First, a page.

On stage at the Murchison Performing Arts Center — a space usually reserved for displays of UNT's musical excellence — President Neal Smatresk heralded a new kind of excellence for UNT, one borne from a culture of adaptability, transparency and collaboration, driven by a creative spirit, and defined by a "can-do" attitude to get things done.
About 750 people attended the inaugural State of the University Sept. 17, where Smatresk gave a frank assessment of UNT, noting highlights and challenges of the past year while outlining UNT's priorities for the 2014-15 year. The audience included students, faculty, staff, leaders from UNT and the UNT System, community members and distinguished guests such as state Rep. Myra Crownover and UNT alumnus and Denton ISD superintendent Jamie Wilson (’01, ’03 M.S., ’11 Ph.D.).
Smatresk started his address by noting UNT's core strengths — its caring community and the family feel of its campus.
"This is an amazing place. You are the ones who made it that way," Smatresk told the audience.
Evolve the focus
During his address, Smatresk called on UNT community members to work together to achieve UNT's priorities. To ensure accountability, he defined metrics such as retention and graduation rates, program rankings, and fundraising and research funding ― all important data that UNT will use to measure its progress as an institution and its impact on students. Lastly, he outlined how UNT will evolve its focus throughout the next three years to show continued progress as it works toward national prominence.
"Our to-do list is ambitious and most of the priorities are multi-year tasks, but it's time to take UNT to the next level," says Smatresk, who spent his first months in office working through some of UNT's toughest challenges, including fiscal problems that resulted in a budget that needed shoring up. "We must focus on what's best for UNT, our students and our mission. If we deliver on our promise, we'll move our university forward while serving our communities, driving economic development and providing a strong, educated workforce for the region and state."
In 2014-15, UNT will continue to improve operations and efficiency, increase revenue and build stronger academic support systems. Smatresk says this also must be the year that UNT re-invents its campus community to break down silos and create a "can-do" culture for each other, students and the communities UNT serves. In 2015-16, the university will better align its academic programs with its mission and vision. And, in 2016-17, UNT will more clearly identify its unique attributes to shape a stronger, more authentic identity and further work toward achieving national prominence. Smatresk says the university will make progress in all areas beginning now.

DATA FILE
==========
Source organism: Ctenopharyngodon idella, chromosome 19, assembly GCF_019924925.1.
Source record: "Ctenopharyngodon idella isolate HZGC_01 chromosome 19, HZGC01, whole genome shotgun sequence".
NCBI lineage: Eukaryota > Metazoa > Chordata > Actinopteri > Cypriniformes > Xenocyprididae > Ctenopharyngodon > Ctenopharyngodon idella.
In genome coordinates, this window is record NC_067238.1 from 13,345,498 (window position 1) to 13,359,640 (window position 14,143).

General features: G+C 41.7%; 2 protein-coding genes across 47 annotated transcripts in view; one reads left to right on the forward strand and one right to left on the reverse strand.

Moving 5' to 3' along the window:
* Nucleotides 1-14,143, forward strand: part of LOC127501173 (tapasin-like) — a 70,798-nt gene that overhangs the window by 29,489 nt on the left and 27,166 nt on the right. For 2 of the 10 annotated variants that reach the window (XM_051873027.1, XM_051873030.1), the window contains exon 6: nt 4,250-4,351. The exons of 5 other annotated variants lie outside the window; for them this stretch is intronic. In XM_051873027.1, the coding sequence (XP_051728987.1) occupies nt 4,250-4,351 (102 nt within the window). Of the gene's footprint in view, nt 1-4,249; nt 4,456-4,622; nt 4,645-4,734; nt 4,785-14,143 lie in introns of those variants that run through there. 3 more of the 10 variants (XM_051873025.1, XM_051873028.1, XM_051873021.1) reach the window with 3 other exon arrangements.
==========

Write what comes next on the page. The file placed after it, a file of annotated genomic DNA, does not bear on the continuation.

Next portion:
Among the many VIP attendees at the event, Crownover says she is excited about Smatresk’s vision.
“I’ve seen many times how UNT changes and improves lives, one student at a time,” Crownover says. “It’s exciting to look forward to see how UNT will continue to make these kinds of impacts for the future.”
Alumna Gayle Strange (’67), former chair of the UNT System Board of Regents, also says she is inspired about the future of UNT.
“I share the president’s vision,” Strange says. “UNT has a rich history and I want to see it reach Tier One status and build on its many outstanding achievements, from academic success and athletic success to the university’s success in the arts and music.”
Share your dreams and expectations for UNT
As members of the UNT community -- alumni, friends, students, faculty and staff -- you have a role to play in helping UNT transform itself into a nationally prominent university. President Smatresk invites you to share your thoughts on three key questions:
- What is your greatest dream for UNT?
- What does the world want from UNT?
- What are UNT's unique attributes and market niche?
Share your ideas to provide a true picture of how UNT is perceived and how the university can be more valuable to the North Texas region and state. This will help UNT best plan its action steps toward progress.
There are three ways to share your thoughts:
To keep the university on track, Smatresk assigned three implementation teams that will be accountable for delivering on the university's goals:
- The Operations and Infrastructure Implementation Team will be led by Bob Brown, vice president for finance and administration.
- The Academic Implementation Team will be co-led by Warren Burggren, provost and vice president for academic affairs, and Elizabeth With, vice president for student affairs.
- The Research Implementation Team will be led by Tom McCoy, vice president for research and economic development.